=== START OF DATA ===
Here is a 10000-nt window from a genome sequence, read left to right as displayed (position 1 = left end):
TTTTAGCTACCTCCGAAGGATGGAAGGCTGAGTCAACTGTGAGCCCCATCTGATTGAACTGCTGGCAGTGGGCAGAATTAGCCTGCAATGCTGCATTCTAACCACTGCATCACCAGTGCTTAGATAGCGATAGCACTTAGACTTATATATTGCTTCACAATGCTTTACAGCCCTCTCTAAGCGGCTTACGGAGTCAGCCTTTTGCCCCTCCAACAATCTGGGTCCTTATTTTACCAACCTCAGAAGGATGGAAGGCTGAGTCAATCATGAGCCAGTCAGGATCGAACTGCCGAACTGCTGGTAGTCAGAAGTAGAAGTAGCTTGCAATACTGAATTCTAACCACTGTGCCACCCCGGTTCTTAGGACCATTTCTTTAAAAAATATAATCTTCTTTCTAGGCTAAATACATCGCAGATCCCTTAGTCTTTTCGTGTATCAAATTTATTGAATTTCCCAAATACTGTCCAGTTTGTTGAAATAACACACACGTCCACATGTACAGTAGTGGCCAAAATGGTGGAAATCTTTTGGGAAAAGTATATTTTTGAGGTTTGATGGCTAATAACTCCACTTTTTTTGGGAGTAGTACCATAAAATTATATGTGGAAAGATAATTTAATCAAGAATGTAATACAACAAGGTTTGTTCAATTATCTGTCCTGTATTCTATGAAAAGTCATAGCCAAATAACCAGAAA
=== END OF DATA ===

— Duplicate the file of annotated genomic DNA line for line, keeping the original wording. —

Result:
Here is a 10000-nt window from a genome sequence, read left to right as displayed (position 1 = left end):
TTTTAGCTACCTCCGAAGGATGGAAGGCTGAGTCAACTGTGAGCCCCATCTGATTGAACTGCTGGCAGTGGGCAGAATTAGCCTGCAATGCTGCATTCTAACCACTGCATCACCAGTGCTTAGATAGCGATAGCACTTAGACTTATATATTGCTTCACAATGCTTTACAGCCCTCTCTAAGCGGCTTACGGAGTCAGCCTTTTGCCCCTCCAACAATCTGGGTCCTTATTTTACCAACCTCAGAAGGATGGAAGGCTGAGTCAATCATGAGCCAGTCAGGATCGAACTGCCGAACTGCTGGTAGTCAGAAGTAGAAGTAGCTTGCAATACTGAATTCTAACCACTGTGCCACCCCGGTTCTTAGGACCATTTCTTTAAAAAATATAATCTTCTTTCTAGGCTAAATACATCGCAGATCCCTTAGTCTTTTCGTGTATCAAATTTATTGAATTTCCCAAATACTGTCCAGTTTGTTGAAATAACACACACGTCCACATGTACAGTAGTGGCCAAAATGGTGGAAATCTTTTGGGAAAAGTATATTTTTGAGGTTTGATGGCTAATAACTCCACTTTTTTTGGGAGTAGTACCATAAAATTATATGTGGAAAGATAATTTAATCAAGAATGTAATACAACAAGGTTTGTTCAATTATCTGTCCTGTATTCTATGAAAAGTCATAGCCAAATAACCAGAAA